Mastitis is a disease that everyone in the dairy industry recognizes but few fully understand, an expert in the control of the disease said last week at a Utah State University dairy seminar in Wellsville.

"Mastitis can be an assassinator of cows, devastator of profits and devious demiser of milk quality," said J. Woody Pankey, professor of animal science from the University of Vermont.The former president of the National Mastitis Council spoke at the USU Caine Dairy Teaching & Research Center during the daylong seminar, sponsored by the Department of Animal, Dairy, and Veterinary Sciences and USU Extension Services.

Pankey said clinical mastitis is easily recognized through clots, flakes, inflamed udders and swollen quarters. Subclinical mastitis, however, is detected only by somatic cell counts, bacteriology, or other sophisticated test procedures. It is rarely considered a significant problem by farmers.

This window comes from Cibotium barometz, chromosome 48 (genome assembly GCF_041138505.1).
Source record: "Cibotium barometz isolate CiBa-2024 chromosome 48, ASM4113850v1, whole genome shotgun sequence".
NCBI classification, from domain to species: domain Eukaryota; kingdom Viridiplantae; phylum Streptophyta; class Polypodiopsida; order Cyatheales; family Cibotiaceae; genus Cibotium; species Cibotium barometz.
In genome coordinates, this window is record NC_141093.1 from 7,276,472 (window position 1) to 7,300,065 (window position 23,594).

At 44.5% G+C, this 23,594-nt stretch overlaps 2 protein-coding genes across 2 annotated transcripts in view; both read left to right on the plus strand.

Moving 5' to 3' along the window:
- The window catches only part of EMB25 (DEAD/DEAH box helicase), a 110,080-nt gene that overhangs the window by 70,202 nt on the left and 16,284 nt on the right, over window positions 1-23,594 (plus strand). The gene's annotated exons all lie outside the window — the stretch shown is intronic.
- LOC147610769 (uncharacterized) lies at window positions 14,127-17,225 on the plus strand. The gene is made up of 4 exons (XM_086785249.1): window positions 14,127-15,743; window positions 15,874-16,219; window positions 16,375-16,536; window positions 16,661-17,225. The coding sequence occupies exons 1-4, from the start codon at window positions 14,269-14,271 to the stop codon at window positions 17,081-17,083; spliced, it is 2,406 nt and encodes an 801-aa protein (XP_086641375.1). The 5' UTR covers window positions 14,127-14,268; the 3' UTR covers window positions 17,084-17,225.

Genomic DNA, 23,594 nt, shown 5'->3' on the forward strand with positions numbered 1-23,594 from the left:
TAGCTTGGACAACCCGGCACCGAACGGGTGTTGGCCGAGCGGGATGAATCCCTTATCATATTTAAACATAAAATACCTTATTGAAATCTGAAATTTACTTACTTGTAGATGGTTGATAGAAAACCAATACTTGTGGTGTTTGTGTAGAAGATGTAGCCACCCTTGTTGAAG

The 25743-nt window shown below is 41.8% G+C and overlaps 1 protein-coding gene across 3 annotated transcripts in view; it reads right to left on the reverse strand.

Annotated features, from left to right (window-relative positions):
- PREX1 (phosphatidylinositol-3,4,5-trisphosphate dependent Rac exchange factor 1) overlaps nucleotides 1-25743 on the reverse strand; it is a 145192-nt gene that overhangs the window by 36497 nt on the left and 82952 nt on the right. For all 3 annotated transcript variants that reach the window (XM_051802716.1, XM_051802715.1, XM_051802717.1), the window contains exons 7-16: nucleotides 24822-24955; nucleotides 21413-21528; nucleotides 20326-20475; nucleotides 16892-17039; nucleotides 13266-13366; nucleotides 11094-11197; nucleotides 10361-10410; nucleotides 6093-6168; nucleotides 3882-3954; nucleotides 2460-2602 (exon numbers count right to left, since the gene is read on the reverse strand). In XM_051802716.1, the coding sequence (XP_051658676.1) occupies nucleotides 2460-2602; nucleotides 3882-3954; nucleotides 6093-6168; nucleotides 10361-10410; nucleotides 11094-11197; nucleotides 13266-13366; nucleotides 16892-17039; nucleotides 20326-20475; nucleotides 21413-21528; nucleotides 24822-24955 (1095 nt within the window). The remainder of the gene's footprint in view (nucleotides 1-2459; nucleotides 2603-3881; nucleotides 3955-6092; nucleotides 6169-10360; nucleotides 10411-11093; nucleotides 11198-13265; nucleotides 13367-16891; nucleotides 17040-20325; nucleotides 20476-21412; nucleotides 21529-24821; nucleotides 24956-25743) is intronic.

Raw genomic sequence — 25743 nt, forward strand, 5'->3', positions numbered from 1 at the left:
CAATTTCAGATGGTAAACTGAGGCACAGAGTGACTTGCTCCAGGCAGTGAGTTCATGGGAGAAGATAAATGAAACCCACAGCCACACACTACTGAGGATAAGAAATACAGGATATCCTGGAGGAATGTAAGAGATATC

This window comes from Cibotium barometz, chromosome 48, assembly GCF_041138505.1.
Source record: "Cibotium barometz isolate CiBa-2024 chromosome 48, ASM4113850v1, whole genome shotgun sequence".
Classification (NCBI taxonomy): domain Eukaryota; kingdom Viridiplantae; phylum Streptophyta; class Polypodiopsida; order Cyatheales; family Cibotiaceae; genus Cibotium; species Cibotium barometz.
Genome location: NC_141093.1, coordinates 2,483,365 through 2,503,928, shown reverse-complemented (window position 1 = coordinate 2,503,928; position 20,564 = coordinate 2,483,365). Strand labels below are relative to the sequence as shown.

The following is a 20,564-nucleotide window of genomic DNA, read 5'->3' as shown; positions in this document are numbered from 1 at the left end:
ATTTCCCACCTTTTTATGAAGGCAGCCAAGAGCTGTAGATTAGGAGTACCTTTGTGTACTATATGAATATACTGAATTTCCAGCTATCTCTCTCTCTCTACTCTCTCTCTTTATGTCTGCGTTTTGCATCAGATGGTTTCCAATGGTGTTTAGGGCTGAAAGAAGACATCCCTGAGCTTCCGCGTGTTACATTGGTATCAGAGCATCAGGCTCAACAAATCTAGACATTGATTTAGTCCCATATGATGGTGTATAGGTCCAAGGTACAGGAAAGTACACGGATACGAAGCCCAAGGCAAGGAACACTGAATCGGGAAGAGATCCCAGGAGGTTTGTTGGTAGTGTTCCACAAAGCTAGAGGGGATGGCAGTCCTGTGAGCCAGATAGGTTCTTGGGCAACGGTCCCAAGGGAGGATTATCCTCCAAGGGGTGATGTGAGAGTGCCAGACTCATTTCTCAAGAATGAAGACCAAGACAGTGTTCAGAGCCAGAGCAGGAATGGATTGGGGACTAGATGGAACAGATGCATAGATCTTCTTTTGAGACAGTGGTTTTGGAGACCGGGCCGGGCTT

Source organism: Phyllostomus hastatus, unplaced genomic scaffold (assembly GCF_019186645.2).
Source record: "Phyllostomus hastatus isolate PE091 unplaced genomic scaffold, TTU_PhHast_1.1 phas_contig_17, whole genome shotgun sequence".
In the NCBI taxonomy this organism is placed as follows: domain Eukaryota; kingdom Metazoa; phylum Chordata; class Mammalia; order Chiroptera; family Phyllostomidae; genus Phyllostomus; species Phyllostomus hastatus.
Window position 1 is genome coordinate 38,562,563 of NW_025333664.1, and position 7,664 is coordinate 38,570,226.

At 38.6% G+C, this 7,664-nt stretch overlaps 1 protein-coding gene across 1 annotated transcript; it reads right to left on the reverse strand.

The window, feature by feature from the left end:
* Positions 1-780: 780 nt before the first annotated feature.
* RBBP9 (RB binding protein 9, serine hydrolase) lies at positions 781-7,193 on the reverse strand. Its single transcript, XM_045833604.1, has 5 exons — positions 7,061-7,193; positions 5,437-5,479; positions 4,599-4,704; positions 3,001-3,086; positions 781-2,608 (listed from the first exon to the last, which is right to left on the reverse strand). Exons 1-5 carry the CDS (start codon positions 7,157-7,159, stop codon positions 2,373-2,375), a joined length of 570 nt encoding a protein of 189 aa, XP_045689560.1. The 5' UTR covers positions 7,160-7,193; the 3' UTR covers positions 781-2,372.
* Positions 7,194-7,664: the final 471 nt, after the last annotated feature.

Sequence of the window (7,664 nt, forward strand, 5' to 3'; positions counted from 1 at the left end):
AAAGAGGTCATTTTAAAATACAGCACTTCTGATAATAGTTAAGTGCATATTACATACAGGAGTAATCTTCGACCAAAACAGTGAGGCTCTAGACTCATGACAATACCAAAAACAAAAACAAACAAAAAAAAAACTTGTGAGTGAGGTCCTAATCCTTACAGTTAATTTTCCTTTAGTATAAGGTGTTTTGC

Nevertheless, subclinical mastitis remains a major economic burden in the majority of dairy herds, Pankey said.

He said farmers can avoid spreading the mastitis organism by properly preparing udders before milking.

He said infected udders are the source of contagious pathogens and that anything that comes in contact with the cow's udder, such as bedding material, is suspect.

Attention must be given to udder hygiene between milking. Pankey said cows should be kept clean and dry. As well, care must be taken to see that cows are properly milked to minimize mastitis risks. He said milking systems should be installed and maintained according to company recommendations.

Pankey said dry-cow therapy should be administered to every quarter of every cow with a commercially available formulation.

He said dairy farmers should follow the "ABCs and Ds" of mastitis control - "Always Be Clean and Dry."